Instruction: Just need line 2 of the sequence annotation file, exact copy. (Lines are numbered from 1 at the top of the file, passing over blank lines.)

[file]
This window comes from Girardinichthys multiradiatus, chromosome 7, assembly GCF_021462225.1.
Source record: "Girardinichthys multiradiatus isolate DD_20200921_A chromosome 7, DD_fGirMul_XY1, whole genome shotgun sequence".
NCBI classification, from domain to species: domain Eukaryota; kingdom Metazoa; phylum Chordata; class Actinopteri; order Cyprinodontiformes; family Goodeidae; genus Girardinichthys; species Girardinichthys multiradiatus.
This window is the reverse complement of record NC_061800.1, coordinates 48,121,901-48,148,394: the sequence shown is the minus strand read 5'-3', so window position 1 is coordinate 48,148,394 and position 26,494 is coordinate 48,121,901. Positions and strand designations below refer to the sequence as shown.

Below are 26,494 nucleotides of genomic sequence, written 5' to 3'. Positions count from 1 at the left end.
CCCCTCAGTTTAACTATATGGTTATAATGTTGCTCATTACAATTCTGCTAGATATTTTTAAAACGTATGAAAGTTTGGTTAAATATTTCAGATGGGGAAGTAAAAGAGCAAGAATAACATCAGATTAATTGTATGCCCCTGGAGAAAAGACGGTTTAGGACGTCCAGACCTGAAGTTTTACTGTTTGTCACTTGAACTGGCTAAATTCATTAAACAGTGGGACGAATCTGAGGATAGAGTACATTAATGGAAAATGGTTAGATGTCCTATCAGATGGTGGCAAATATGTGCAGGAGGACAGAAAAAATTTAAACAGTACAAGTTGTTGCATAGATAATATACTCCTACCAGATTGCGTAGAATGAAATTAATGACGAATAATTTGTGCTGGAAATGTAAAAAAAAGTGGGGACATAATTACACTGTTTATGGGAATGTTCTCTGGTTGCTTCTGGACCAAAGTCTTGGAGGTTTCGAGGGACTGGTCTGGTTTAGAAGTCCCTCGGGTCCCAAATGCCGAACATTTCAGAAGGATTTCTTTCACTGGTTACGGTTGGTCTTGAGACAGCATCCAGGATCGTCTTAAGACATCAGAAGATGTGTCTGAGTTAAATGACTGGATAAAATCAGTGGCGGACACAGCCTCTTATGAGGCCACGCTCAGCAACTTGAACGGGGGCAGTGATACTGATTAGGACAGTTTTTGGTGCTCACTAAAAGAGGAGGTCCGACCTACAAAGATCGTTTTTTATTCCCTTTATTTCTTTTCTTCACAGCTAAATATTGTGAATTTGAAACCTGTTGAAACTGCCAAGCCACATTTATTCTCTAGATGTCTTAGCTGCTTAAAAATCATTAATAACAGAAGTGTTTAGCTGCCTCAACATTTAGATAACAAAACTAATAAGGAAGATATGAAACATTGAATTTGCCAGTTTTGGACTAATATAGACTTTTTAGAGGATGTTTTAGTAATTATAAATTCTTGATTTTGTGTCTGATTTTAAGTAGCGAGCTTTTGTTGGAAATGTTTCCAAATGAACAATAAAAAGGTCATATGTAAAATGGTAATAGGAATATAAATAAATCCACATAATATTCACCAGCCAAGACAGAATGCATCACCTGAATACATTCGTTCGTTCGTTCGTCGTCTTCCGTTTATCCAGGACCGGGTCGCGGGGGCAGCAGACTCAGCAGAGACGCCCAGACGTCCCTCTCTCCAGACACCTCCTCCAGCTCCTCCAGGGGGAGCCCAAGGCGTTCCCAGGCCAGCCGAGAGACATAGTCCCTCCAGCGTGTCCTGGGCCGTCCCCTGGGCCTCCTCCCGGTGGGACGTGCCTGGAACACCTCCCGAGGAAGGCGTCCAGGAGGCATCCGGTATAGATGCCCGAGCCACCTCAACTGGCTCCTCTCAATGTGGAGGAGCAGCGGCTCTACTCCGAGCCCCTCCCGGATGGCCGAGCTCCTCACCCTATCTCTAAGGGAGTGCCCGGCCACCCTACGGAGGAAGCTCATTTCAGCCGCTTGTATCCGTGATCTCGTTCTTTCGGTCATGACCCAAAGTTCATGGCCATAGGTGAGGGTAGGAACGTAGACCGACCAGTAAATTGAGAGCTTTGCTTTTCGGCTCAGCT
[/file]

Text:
Source record: "Girardinichthys multiradiatus isolate DD_20200921_A chromosome 7, DD_fGirMul_XY1, whole genome shotgun sequence".